“In fact, for the 2019 #5WomenArtists campaign, we moved from awareness to action, asking participating organizations to take pledges to implement real change to address gender inequity in their institutions” reveals more about the campaign Filar.
Getting to know some of the highlights around the world affirms how the campaign of awareness is moving into the direction of action in also previously inactive and traditional museums of the world. The Jewish Museum for example pledged to organize a Wikipedia edit-a-thon to improve the representation of women artists on Wikipedia, to highlight women artists on its social media channels and Medium stories, and to highlight products by women artists in the Jewish Museum shop.
Other examples are the Museo Guggenheim Bilbao, which pledged to acquire a new work by a woman artist for its collection. The National Gallery, London, pledged to highlight the work of Artemisia Gentileschi with a major exhibition on the artist in 2020, the first ever in the United Kingdom. The New-York Historical Society’s Center for Women’s History pledged to explore the vital role of women in shaping the American story through four exhibitions of work by women artists in 2019.
The North Carolina Museum of Art pledged to feature programming about women artists and add women artists to the museum’s permanent collection as part of its Matrons of the Arts initiative. The Tate pledged that 95% of the work featured on its social channels during Women’s History Month, will be by women artists.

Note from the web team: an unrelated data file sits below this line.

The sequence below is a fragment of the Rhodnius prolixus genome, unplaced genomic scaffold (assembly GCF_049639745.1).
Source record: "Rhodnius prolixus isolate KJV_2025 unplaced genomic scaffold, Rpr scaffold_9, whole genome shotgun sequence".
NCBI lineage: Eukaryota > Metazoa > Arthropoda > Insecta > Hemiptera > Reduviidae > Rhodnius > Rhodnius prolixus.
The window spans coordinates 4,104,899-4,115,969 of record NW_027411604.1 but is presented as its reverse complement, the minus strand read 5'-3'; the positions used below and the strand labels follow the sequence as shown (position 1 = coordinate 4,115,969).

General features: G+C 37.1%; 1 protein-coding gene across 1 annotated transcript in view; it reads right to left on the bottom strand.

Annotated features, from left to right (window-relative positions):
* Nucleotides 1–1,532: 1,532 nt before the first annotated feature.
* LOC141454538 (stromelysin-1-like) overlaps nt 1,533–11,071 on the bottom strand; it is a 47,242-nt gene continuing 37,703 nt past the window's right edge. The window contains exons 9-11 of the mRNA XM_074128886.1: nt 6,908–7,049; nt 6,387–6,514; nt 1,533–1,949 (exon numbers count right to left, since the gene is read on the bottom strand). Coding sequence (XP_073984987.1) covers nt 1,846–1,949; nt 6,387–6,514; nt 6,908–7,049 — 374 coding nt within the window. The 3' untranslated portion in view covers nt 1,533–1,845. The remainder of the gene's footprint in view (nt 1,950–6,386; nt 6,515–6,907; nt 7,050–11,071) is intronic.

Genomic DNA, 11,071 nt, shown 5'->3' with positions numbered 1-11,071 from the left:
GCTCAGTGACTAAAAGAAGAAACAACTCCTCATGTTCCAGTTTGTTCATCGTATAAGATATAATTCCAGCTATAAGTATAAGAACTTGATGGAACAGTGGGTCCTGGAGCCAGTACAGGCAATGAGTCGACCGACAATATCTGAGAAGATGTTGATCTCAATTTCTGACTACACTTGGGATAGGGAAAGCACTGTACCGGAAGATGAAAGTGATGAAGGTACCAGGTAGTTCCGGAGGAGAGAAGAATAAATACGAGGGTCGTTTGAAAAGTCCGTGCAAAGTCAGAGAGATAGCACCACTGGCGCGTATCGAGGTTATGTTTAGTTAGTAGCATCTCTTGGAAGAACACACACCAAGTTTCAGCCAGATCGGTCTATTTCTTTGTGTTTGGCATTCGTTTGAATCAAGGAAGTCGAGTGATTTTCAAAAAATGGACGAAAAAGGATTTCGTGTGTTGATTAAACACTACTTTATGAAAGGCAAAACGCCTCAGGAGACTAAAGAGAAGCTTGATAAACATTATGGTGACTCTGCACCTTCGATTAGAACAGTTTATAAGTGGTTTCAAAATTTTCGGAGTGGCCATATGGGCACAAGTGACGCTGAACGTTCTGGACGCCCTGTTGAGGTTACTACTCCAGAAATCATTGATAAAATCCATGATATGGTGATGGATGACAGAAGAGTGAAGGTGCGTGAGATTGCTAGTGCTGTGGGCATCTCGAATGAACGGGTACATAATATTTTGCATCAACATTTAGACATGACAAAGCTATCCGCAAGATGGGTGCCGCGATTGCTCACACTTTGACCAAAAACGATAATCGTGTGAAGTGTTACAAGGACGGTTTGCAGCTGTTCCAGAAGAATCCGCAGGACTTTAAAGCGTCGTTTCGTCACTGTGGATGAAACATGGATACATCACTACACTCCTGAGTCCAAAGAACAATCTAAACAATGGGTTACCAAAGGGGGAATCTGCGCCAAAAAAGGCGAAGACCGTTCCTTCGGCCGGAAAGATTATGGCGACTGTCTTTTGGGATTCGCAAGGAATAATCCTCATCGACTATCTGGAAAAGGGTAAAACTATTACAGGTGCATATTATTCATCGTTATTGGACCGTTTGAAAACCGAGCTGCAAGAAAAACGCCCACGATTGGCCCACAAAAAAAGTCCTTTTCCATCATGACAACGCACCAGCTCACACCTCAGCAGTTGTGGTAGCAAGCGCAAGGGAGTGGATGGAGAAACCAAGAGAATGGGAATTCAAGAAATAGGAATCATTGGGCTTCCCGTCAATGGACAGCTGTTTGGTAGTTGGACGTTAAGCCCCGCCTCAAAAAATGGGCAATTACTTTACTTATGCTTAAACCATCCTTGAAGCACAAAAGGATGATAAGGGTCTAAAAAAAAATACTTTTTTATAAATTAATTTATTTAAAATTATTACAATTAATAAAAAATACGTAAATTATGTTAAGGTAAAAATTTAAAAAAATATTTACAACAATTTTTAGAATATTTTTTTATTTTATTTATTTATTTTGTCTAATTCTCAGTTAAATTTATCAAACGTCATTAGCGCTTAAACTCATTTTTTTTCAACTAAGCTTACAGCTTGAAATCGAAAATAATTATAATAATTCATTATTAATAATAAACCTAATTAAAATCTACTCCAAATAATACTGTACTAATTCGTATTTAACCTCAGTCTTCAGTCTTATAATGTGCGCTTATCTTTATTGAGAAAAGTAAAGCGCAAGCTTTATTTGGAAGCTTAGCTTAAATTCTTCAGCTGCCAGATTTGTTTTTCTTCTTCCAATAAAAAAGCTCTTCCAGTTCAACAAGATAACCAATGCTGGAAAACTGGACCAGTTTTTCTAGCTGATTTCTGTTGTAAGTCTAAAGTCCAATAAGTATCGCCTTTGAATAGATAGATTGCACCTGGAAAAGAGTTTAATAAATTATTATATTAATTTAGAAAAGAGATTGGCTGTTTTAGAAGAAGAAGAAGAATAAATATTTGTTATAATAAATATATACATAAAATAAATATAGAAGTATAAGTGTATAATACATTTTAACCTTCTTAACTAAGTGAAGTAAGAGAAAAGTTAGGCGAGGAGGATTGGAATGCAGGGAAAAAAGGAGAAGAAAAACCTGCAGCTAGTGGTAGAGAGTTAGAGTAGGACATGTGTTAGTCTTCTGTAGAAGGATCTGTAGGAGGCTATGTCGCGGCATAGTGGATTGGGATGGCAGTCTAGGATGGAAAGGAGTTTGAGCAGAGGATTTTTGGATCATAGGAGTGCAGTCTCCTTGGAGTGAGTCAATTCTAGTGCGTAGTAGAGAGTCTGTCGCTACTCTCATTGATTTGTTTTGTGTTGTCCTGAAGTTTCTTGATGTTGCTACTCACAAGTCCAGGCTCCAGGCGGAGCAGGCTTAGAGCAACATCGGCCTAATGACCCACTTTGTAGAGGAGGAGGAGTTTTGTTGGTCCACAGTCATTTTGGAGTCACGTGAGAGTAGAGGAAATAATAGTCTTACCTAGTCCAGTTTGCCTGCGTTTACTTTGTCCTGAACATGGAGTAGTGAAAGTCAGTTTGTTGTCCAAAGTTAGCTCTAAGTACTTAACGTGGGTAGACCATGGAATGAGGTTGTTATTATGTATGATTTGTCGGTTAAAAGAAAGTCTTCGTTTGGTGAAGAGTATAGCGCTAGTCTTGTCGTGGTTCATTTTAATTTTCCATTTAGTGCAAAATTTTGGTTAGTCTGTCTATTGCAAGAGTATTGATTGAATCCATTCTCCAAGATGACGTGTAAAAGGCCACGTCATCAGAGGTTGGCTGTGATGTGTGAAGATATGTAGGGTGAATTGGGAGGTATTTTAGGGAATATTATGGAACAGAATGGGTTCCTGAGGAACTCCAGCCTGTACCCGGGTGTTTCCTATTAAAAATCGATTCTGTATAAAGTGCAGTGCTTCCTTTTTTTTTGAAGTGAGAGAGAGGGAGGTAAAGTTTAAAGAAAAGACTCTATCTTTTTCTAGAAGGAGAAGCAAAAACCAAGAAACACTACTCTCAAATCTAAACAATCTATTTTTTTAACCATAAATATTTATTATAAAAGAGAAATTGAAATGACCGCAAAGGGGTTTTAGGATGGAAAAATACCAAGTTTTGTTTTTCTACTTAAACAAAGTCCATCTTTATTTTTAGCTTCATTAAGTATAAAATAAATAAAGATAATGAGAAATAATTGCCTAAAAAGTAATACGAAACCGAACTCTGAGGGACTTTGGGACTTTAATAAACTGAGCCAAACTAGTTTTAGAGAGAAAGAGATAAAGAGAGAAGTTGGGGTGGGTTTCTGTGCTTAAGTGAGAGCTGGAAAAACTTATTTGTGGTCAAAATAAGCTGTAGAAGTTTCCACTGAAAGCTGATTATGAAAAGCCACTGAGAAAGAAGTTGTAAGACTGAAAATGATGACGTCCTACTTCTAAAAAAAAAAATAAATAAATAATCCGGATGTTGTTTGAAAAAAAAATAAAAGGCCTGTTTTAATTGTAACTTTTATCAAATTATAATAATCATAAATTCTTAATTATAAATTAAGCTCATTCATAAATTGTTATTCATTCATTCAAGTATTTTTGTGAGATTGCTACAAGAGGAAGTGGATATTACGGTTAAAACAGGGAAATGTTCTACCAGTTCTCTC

Furthermore, le Gallerie degli Uffizi pledged to highlight more women artists on its social media channels, to create dedicated Instagram posts throughout the year and to publish articles on its website about women artists. In addition, it is dedicating special exhibitions to women artists and feminists around the turn of the 19th and 20th centuries and a monographic exhibition of Kiki Smith.
Another campaign that was influenced by NMWA’s work is the National Gallery of Australia’s #KnowHerName campaign, which has led to a major initiative to address gender imbalance in Australian museums.
According to Filar, the trend of increasing visibility for women artists is encouraging.
“To sustain this overall upward trend, it will take dedication by all corners of the art world: teachers, galleries, patrons, museums and curators” continues Filar.
The source of challenges and obstacles that women artists still face is the continuity of deep-rooted beliefs, limitations and patterns that continue to support the existing environment in all fields and parts of the world.
“Womens’ lives are complicated by an inherently patriarchal system. This can be seen in the unequal pay they receive for the same work, the lack of paid maternity leave, lack of organized support for child-rearing, and the perception that women aren’t ‘as good’ as men at certain professions – including art” describes it more in detail Filar.
Beliefs that were thought to be stone hard and unbreakable can however change. Interestingly, the NMWA is situated in a former National Masonic Temple in the the middle of Washington D.C., in the very place where at one time women were not allowed to enter. Today, its aims, views and activities are like the water of river, carving a way to build routes for change.